INTERVIEW WITH ANDY CHAUYA
How did you and your brother join the church?
My brother, Kirth and I heard about the Church of Jesus Christ of Latter-day Saints from my aunt in January 2005. I was 13 and my young brother was 11 years old. My mother had passed away 5 years earlier. We were baptized on 5 May 2005. We had all the missionary discussions by ourselves; our father was not interested in learning about the Church. We attended Church alone, but eventually my father joined the Church.
Where did the two of you serve missions?
I served my mission in The Uganda Kampala Mission from 2011 to 2013. I was an Assistant to the President the last nine months of my mission. My brother served his mission in the Harare Zimbabwe Mission from 2014 to 2016.
Did your wife serve a mission?
Did you pay lobola?
When my wife returned from her mission we agreed to get married. We knew that we were going to face the lobola challenge, and that the First Presidency has asked Church members to discontinue this practice. President Dieter F. Uchtdorf of the First Presidency stated the following during a satellite broadcast to all stakes in Africa on the 23rd of November 2014: “The consequences of [bride price] are manifold and lead to behavior unbecoming for a member of the Church of Jesus Christ. We urge our young people, our fathers and mothers, all our leaders and members of the Church to discontinue this practice. Our young people should follow the Lord’s pattern of marriage as practised in the holy temple and not follow traditions that undermine God’s sacred plan. The Lord’s way is the real path to bring families together forever.” We knew what God wanted, and we knew that the Apostles had counselled against it as one of Satan's traps to retard the plan of salvation. So I talked to my wife-to-be and we committed that we were going to get married outside of the requirements of the system.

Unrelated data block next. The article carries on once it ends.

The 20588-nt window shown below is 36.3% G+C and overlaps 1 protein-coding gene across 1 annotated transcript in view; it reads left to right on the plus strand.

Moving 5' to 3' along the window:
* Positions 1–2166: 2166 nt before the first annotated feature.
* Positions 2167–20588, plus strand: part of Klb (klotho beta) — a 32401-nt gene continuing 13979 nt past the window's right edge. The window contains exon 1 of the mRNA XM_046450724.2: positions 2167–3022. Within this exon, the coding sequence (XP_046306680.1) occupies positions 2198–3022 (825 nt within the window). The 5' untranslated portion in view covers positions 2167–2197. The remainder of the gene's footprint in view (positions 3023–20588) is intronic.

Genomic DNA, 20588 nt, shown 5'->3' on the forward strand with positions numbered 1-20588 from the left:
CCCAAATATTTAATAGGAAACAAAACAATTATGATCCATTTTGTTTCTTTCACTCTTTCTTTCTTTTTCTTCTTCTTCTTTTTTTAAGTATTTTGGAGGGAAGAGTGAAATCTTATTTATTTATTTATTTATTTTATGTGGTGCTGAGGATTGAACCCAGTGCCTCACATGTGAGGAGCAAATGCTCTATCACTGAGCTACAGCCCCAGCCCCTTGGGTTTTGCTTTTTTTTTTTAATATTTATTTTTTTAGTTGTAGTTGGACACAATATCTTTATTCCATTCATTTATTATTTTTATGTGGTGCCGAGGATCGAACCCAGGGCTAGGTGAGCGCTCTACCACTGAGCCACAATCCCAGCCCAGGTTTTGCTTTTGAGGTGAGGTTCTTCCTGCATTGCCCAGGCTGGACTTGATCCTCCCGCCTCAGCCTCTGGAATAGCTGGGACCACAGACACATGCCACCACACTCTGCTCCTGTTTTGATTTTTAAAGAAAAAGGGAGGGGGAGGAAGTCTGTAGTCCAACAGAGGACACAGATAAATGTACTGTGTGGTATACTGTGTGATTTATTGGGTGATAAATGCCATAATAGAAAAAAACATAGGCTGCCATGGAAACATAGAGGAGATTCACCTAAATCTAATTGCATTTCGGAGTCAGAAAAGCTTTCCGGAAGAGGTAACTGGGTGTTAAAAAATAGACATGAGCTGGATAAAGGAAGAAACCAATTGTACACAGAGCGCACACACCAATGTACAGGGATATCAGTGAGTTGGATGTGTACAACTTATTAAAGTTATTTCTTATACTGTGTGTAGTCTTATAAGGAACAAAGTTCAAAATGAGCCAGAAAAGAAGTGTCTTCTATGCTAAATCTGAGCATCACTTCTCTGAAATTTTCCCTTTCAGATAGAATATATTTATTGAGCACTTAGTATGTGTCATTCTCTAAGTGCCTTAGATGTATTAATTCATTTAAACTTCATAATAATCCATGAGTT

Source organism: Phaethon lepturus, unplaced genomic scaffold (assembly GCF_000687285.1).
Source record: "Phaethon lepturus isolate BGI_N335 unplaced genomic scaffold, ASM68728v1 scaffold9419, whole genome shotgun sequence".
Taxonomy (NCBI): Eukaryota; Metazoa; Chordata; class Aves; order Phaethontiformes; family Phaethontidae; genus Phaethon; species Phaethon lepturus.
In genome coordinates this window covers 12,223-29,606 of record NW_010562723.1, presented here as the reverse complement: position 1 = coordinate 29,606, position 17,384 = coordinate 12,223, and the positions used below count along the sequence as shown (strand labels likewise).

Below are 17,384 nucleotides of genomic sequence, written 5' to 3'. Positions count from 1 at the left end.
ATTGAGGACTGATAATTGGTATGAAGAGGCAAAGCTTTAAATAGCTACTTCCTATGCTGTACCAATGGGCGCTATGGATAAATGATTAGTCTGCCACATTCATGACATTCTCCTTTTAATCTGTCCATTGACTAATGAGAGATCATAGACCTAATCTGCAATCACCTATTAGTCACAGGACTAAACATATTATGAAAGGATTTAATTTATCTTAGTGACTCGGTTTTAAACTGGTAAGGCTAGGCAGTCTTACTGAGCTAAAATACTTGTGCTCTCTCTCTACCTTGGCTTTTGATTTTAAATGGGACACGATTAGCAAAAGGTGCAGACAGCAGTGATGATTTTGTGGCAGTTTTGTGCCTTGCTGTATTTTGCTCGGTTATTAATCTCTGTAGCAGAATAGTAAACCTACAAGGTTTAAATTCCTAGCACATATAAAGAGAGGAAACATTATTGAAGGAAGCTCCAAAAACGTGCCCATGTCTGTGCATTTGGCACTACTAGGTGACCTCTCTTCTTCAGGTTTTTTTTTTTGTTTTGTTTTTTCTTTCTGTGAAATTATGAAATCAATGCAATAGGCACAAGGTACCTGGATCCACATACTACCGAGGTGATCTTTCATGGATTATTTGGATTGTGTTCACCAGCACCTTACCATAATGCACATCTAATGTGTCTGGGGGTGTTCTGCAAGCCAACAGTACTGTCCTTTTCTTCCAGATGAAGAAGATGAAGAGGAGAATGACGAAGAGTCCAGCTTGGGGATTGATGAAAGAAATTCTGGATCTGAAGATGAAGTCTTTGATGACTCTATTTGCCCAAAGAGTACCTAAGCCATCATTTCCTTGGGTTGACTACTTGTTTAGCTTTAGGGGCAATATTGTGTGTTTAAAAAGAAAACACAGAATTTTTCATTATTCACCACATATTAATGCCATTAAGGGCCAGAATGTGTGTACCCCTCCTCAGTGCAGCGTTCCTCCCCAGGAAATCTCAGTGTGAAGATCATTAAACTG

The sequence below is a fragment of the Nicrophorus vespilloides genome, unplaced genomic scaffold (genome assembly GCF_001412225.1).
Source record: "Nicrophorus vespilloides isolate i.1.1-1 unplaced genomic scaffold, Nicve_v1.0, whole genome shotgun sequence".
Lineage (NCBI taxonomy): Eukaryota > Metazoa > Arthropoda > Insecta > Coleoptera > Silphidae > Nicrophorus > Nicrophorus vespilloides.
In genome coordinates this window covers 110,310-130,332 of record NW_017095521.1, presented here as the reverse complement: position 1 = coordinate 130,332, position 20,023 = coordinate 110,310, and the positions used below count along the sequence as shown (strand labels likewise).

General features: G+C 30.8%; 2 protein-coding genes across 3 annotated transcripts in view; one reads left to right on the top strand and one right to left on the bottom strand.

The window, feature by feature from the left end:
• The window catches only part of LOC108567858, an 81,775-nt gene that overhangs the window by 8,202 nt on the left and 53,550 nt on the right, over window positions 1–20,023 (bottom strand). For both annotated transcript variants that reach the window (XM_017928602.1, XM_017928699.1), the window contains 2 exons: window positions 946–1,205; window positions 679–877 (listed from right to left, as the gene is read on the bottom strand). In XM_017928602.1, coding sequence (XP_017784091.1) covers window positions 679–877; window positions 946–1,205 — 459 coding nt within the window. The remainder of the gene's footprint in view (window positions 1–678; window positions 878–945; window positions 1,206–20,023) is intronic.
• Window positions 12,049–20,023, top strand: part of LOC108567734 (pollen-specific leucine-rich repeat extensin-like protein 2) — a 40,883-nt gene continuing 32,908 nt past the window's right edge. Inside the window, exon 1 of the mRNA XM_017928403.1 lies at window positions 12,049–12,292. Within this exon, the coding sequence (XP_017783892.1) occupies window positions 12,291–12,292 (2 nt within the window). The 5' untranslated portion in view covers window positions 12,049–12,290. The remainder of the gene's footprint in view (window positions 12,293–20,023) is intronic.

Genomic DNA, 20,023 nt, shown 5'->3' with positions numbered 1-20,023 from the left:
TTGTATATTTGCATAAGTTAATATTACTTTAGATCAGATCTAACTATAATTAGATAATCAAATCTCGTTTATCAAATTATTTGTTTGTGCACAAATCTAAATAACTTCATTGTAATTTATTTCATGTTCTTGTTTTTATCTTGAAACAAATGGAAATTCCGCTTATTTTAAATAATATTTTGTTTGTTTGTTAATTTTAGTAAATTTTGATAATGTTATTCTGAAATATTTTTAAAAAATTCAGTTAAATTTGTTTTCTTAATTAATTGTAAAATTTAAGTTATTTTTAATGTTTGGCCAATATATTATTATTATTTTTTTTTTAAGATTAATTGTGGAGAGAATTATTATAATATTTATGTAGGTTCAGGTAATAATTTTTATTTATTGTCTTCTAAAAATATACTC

We calculated the amount of money we would need to have a Church wedding and then go to the temple. We set up the dates for everything before talking to my wife's parents. Her parents aren’t members of the LDS Church so we thought that they wouldn’t accept it if we didn’t pay lobola. That’s why, in faith, we set up our wedding dates before anything else. We took our Bishop with us and talked to them. It was the most difficult and scariest conversation of my life. They expressed their desire for lobola, but we explained our position and what we felt was the Lord's will.
Now we have our firstborn son, Aiden Sam. We haven’t had any problems from my in-laws. We talk regularly and they regard me as their son. The key to this is that the girl getting married should be willing to walk away to her new life if her parents demand lobola. She should stand her ground. She should have the strongest testimony that obedience brings blessings. Many girls are afraid of being ridiculed if they marry for 'free'. People in the community will brand them all sorts of names. This makes them shy away and want lobola paid for them
I know that when the prophet speaks, man must obey. We have been blessed by our obedience to the commandment of not paying lobola. We have no regrets and we are willing to help other couples that are struggling with this decision of lobola.
Read the brochure, Doctrines and Principles of Marriage.